When it comes to respecting authority, we may face conflicts with our bosses or leaders if we are told to do something illegal or immoral. We talk with Ira Chaleff, founder and president of Executive Coaching & Consulting Associates, who says that sometimes it may be necessary for us to disobey authority in order to protect ourselves and others. “Some of us learn the lessons of obedience a little too well, and when the time comes to stand up to the boss we give in because we’re afraid of negative repercussions if we don’t,” Chaleff says. “We can take some fear out of the experience if we know how to say “no.”

Chaleff elaborates about Intelligent Disobedience: thinking consciously about the orders we are given, saying “no” in a calm, professional manner, and explaining why we chose to do so. He says this method works for anyone, from an office employee to a soldier on the battlefield. Even service dogs learn intelligent disobedience for when they are given a command that may endanger their owner.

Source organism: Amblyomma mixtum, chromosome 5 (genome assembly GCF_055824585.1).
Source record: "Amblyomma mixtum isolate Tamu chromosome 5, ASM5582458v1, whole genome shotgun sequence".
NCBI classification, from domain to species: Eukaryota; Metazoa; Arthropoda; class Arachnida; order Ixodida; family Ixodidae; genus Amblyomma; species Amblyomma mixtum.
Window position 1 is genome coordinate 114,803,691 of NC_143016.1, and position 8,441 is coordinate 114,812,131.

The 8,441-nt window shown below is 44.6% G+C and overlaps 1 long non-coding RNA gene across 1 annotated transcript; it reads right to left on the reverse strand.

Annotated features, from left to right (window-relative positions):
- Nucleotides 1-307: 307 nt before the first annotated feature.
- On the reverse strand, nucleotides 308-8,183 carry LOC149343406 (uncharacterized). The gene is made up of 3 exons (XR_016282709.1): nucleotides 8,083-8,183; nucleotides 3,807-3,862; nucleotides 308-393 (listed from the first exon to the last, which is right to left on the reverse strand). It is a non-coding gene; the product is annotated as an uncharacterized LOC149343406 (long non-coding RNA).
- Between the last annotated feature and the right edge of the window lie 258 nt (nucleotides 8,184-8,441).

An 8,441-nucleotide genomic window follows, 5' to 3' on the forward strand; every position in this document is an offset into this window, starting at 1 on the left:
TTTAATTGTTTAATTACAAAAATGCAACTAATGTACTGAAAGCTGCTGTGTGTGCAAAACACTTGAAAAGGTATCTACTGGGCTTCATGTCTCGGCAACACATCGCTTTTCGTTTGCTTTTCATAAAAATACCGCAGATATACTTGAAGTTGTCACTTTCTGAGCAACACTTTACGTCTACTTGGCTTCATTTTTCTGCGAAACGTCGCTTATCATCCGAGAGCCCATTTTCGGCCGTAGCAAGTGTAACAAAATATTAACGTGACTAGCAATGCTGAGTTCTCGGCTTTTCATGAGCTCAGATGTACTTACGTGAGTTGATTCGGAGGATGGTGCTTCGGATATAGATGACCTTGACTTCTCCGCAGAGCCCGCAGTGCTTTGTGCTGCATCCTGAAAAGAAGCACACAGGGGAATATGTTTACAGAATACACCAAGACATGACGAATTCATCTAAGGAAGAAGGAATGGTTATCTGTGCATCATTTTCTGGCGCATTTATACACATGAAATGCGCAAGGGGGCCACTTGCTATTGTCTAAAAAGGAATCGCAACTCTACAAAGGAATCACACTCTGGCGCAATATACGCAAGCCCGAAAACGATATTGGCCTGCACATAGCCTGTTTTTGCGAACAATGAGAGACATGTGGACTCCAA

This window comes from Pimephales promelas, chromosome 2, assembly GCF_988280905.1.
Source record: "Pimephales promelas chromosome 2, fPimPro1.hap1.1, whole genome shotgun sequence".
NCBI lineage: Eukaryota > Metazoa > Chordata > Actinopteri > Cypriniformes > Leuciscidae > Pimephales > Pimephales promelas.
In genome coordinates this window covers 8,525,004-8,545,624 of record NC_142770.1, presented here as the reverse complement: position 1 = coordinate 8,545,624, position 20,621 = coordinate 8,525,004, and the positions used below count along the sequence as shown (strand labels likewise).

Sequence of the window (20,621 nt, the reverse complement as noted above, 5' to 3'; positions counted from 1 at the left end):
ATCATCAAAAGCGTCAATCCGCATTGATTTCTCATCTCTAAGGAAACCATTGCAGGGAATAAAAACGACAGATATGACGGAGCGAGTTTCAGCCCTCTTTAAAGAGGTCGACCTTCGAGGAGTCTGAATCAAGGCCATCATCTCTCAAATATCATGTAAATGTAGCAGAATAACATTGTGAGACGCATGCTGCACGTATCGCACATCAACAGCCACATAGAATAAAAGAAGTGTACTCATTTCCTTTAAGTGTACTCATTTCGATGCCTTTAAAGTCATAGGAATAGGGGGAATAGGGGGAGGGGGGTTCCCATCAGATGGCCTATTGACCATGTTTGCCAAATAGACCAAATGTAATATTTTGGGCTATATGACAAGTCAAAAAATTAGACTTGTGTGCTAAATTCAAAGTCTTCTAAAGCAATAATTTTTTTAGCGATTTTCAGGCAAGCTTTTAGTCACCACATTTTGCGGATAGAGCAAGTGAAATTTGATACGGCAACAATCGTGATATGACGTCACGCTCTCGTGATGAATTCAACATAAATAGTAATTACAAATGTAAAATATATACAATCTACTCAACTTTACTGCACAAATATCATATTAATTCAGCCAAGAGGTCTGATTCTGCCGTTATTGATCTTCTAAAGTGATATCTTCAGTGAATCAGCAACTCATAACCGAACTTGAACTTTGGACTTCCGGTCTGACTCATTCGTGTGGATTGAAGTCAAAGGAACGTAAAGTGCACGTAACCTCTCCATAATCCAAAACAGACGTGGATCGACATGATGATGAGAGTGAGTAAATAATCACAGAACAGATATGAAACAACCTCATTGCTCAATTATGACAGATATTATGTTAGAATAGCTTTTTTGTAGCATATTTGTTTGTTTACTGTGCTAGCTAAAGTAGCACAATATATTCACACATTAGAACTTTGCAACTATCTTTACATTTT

Chaleff says that practicing intelligent disobedience requires the courage to assume responsibility, the courage to help a leader move past your decision, and the courage to take a moral stand. He also advises teaching children to think carefully about what they are asked to and how to determine the right time to obey and the right time to question authority.

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  • Ira Chaleff, founder and president of Executive Coaching & Consulting Associates, Washington, D.C., author of the book Intelligent Disobedience: Doing right when what you’re told to do is wrong

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